Bad copy will hurt your sales, drive your leads away, and in the worst case—harm your brand and reputation in a way that makes it hard to recover. And you’ll have to spend more money on another copywriter to either fix it or rewrite the whole thing.
Paying good money for a more experienced copywriter is the safer way.
But how many years of experience should they have?
It depends on how critical the deliverable is to your core business.
If you are just testing a new idea, or running a few A/B tests against your control, you might hire a less experienced copywriter. This benefits both sides. First, the novice copywriter will be grateful for a chance to hone their skills and will do their best to impress you. Second, you won’t be out much money if it didn’t work. But if it did, you would have benefited massively without having invested so much into it.
However, if the deliverables are vital to your business and brand reputation (e.g. a full website rewrite), you will want to get the best copywriter you can afford for such a critical project.
In my opinion, five years of copywriting experience is the minimum if you need support for essential marketing initiatives.
6. How quickly you need it
Sometimes you will urgently need new or updated copy.
However, copywriters—at least the good ones—are usually booked weeks in advance. If you need them to expedite your project, be prepared to pay more.
Because when you ask for a rush job, you are asking them to let you cut in line in front of others who booked their services before you. You are also asking them to reserve you the mental space and bandwidth to work on your project at short notice.
For expedited projects, the usual standard is a 20% to 30% surcharge on top of the total project fee.
7. Freelancer vs. agency vs. in-house
While freelancers usually—but not always—charge less than agencies, there are pros and cons with each.
The biggest risk with a freelancer is that they might ghost on you in the middle of an unfinished project. Unfortunately, this happens often enough to give freelancers a bad name.
So should you just hire an agency and assume that they’ll take care of everything?
While an agency may seem more credible than a freelancer, some might charge you higher rates for lesser quality work if they don’t run a tight ship.
What might happen with a poorly-vetted agency is that after their sales person “closes” you, you might get passed off to an account manager who might not have a full understanding of your specific needs. This account manager might then pass your project to an underling with incomplete briefing information. Finally, when the underling finishes the project, the account manager might pass it on to you without so much as a cursory check for mistakes.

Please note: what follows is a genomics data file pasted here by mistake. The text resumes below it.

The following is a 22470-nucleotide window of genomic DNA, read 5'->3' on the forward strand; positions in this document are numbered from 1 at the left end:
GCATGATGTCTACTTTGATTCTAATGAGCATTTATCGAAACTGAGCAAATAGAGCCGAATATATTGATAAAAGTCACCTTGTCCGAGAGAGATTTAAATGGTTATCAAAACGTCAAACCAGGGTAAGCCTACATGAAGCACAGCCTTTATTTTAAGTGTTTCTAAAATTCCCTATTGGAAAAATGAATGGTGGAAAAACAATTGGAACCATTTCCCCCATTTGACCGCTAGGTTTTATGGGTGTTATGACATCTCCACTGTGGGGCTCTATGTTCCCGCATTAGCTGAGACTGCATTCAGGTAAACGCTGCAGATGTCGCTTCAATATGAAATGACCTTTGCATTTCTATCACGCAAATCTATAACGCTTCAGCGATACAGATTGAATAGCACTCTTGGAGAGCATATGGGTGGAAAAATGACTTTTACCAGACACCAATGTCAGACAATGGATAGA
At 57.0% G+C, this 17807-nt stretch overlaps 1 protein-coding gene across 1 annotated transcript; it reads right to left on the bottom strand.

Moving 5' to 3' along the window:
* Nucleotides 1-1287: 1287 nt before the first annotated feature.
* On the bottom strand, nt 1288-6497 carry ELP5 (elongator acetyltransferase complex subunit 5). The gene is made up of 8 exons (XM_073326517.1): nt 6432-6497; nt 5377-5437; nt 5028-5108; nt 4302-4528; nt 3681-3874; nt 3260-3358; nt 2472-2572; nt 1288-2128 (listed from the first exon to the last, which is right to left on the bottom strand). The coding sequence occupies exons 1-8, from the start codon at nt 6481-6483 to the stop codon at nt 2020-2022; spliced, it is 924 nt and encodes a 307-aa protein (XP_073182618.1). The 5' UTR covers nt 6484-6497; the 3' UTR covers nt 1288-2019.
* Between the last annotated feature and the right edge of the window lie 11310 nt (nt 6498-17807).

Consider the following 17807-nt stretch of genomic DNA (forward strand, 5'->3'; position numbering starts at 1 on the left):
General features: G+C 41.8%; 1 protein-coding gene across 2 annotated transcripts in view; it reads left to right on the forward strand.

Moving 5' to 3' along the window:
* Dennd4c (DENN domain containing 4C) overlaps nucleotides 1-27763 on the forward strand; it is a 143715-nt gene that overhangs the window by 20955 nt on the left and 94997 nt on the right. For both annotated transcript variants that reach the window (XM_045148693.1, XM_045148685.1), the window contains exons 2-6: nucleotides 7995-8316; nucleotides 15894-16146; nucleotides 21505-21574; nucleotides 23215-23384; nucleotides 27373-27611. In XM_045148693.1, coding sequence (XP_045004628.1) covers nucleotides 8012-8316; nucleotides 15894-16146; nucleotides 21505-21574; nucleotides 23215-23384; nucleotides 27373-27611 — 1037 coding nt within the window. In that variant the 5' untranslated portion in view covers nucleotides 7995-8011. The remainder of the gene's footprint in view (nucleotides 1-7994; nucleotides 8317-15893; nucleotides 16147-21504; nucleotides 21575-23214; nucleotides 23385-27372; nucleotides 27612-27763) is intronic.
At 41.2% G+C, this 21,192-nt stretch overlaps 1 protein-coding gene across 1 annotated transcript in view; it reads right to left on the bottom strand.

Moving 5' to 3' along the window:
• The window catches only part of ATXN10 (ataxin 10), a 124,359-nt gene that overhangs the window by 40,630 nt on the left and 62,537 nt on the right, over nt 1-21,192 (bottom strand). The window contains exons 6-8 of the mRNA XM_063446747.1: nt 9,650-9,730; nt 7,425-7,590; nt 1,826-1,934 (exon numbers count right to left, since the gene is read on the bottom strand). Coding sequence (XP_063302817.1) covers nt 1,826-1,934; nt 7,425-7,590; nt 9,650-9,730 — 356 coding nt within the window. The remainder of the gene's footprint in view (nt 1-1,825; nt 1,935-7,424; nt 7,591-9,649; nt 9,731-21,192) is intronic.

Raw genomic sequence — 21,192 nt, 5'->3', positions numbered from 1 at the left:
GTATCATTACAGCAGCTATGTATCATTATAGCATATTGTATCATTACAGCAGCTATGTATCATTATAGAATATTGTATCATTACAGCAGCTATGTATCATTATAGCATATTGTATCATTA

Now, let me say that not ALL agencies are like this. I have worked with agencies before and many of them are truly fantastic.
What I’m saying is if you want to work with either a freelance copywriter or a digital marketing agency, please vet them properly and ask questions about their process.
Pay attention to the following:
- Do they respond to your emails in a timely manner?
- Do they answer your questions in detail?
- Do they seem honest and transparent?
- Do their personalities jibe with yours?
- How are their work samples in their online portfolio?
Don’t neglect to read their testimonials. Have their clients gotten results from their work? If their processes have been proven to get results, then by all means hire them.
Finally, one last tip on hiring freelancers:
Pay particular attention to where you find them:
- Word of mouth referrals within your industry or community are great.
- If they reach out to you in a personal way (not spammy!) through email, LinkedIn or Facebook, that’s even better.
- If you find them on Upwork or some freelancer platform, caveat emptor!
The upper tier of copywriters simply won’t be on platforms like Upwork—they don’t need to find work there. When posting copywriting jobs on Upwork, chances are you will get someone whose copy just isn’t that good. Worse, you may incur opportunity costs while sifting through the crap for months or even years to find a gem.
In-house or outsource?
Finally, if you want to bring a copywriter in-house, that’s also a valid strategy if your company wants to increase headcount and expand your marketing team.
The advantage of an in-house copywriter is that they will be 100% focused on your company without handling work from other clients.
Market copywriting rates for each deliverable (updated for 2020)
The following list is by no means exhaustive but it gives an indication of what copywriters are charging for which projects:
Home Page Copywriting: $1,500 to $3,000
Top-level Web Page Copywriting (About, Service, Product pages): $250 to $1,000 per page
Long-form Sales Page for Single Promotion: $5,000 to $9,000 (may include royalties)
Short-copy lead generation Landing Page: $500 to $1,500
Site Content Audit and Report (find gaps and opportunities in your content marketing): $1,000 to $2,500
Short-form blog post (<1,000 words): $150 to $800 per post
Long-form thought-leadership article (>1,200 words): $250 to $1,000 per article
Here are some prices being featured at the top of Google’s search results for “copywriting rates”:
Strangely, they are showing SEO copywriting even when I’m not specifically searching for SEO copywriting rates… must be a coincidence, or no?
FAQ pages: $500 to $1,500
Case Study: $1,200 to $2,000
White Paper (or Special Report): $2,000 to $7,000
Short Video or Podcast Script: $300 to $1,000 per minute
Pay-Per-Click (PPC) Campaign: $75 to $350 per ad
Autoresponder or Funnel Email Series: $100 to $1,000 per email
Stand-alone Email Campaign: $250 to $2,000 per email
Source: (AWAI, 2020)
If you wanted to hire an in-house copywriter as part of your marketing team with full-time employees, you can certainly do that. Their salaries range between $36K to over $110K.
Again, that’s a broad range. Let’s break it down by level of experience:
- Junior Copywriters: $51K
- Mid-level Copywriter: $58K
- Senior CopyWriter: $80K
Don’t forget to account for benefits and onboarding costs when hiring any full-time employee, which can add another 30-40% to these gross salaries per employee.
Source: (Glassdoor, 2020)